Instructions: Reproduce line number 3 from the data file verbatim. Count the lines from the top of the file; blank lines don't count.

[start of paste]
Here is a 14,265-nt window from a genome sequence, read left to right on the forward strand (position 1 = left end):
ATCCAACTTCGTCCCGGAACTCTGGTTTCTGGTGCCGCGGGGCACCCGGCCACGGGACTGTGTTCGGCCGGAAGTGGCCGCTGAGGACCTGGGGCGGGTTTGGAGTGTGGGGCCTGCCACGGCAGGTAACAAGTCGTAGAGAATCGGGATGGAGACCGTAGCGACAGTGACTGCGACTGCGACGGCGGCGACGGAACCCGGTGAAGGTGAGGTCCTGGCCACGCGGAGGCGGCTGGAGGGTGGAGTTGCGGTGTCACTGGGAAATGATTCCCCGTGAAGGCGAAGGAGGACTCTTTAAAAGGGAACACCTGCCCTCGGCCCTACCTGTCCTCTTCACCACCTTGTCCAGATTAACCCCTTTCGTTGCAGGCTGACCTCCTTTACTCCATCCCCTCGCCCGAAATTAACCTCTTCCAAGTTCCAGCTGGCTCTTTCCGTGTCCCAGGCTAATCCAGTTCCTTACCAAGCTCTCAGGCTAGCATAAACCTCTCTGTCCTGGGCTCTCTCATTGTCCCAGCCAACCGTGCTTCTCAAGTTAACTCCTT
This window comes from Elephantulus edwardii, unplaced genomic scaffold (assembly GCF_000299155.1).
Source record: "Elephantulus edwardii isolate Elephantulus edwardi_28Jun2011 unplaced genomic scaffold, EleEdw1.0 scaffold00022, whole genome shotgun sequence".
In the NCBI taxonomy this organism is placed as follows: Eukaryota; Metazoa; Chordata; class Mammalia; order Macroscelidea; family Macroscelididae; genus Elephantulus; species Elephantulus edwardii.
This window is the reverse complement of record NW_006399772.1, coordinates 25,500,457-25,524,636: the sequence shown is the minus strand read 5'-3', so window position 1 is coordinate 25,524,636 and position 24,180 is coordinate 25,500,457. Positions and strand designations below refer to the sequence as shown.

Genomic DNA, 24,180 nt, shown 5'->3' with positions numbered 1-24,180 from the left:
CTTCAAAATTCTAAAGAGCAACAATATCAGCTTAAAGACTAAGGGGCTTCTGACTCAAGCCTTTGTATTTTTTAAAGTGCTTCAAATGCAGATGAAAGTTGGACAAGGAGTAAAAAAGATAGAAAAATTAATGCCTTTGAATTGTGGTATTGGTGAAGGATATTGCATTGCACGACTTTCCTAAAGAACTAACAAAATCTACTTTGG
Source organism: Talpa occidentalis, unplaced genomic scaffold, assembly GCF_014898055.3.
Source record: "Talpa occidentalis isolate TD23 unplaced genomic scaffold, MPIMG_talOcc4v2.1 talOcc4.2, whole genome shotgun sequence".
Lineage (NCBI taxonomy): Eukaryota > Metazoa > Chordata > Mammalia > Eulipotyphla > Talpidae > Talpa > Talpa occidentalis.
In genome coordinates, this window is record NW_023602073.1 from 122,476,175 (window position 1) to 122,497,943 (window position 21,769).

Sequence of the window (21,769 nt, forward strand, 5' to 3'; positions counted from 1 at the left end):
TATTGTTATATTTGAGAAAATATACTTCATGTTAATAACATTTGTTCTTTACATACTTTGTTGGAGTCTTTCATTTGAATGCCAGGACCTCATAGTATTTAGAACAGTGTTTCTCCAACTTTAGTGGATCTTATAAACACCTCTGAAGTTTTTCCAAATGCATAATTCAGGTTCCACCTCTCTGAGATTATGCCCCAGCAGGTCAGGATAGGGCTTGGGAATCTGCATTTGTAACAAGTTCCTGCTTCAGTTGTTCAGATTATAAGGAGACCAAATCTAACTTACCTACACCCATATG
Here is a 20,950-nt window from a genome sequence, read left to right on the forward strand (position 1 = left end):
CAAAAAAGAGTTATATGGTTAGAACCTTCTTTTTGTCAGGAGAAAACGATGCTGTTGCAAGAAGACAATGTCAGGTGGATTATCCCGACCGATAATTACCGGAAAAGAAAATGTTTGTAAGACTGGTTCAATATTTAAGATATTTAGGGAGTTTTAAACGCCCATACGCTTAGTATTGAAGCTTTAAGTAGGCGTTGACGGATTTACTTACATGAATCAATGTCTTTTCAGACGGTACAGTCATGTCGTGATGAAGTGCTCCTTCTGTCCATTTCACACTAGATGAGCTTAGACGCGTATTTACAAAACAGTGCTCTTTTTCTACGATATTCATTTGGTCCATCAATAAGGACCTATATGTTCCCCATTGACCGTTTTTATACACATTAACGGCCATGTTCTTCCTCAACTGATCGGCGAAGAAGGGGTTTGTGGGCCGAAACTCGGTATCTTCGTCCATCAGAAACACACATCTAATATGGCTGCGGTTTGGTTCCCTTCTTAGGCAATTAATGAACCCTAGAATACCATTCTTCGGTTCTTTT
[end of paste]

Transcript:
This window comes from Elephantulus edwardii, unplaced genomic scaffold (assembly GCF_000299155.1).